By now you’ve likely heard about Bill Gross leaving PIMCO for Janus. It was absolutely huge news last Friday, and people all over the investment industry have been discussing it for almost a week now. In situations like these, everybody likes to chime in. Most of the stories have been reiterating the same group of points, but one that stood out to me was written by Ben Carlson.
On his blog, A Wealth of Common Sense, Ben shared interesting thoughts on the bigger picture implications Gross’s departure might have on the industry.
“To me these stories could mark the beginning of the end of an era — that of picking a handful of star managers to build a portfolio around. I’m not suggesting a complete shift right away from actively managed funds by any means, but things are slowly heading in another direction from the way active funds are currently structured. I’m not going for hyperbole by suggesting a sudden paradigm shift or a groundbreaking end of an era marked by Bill Gross exiting PIMCO. You can’t turn the battleship around that fast.”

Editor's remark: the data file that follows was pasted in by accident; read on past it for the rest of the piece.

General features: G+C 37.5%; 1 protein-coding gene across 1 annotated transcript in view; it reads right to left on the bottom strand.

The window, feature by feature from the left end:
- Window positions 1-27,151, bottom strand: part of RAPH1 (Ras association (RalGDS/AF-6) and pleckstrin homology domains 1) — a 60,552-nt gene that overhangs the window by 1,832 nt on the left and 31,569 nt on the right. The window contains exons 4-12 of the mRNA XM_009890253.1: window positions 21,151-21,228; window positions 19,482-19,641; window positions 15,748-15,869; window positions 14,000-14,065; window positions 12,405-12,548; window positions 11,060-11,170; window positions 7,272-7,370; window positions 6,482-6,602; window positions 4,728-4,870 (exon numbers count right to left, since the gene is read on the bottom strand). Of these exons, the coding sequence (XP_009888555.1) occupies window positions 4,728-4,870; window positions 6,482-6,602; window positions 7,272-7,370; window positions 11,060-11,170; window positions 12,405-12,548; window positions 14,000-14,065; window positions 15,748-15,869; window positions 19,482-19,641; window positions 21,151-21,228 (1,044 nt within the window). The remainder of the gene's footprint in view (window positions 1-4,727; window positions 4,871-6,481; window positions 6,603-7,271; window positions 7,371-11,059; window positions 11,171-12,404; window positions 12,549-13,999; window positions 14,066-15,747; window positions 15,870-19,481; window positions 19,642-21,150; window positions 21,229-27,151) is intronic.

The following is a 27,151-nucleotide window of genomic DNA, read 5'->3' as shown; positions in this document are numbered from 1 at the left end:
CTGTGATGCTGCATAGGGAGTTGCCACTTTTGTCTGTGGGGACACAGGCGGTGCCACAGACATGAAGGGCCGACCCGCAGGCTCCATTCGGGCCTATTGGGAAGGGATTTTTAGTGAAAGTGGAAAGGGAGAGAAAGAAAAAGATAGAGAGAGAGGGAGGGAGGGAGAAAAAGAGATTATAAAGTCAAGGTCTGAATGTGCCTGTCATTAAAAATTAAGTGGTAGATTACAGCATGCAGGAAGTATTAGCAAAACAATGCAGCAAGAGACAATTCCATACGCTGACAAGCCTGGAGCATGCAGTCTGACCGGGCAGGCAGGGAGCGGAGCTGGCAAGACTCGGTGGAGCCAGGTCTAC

So Ben moves the conversation from Gross to a larger trend, which he sees as an ongoing shift away from the superstar fund manager. This shift is happening, although I agree that it won’t be an overnight transformation.
You can read the rest of Ben’s article (which I highly recommend doing) here: http://awealthofcommonsense.com/bill-gross-tip-pop-machine/
Ben’s point is one that resonates with us here at Mullooly Asset. We’re advocates of rules based investing systems. We’d rather see investment decisions made in a methodical manner that isn’t clouded by human issues like emotion, mood, feelings, or pressure. In short, a systematic approach that follows set guidelines without deviating from them. A mutual fund manager is only human after all, even if their 5 year track record looks amazing.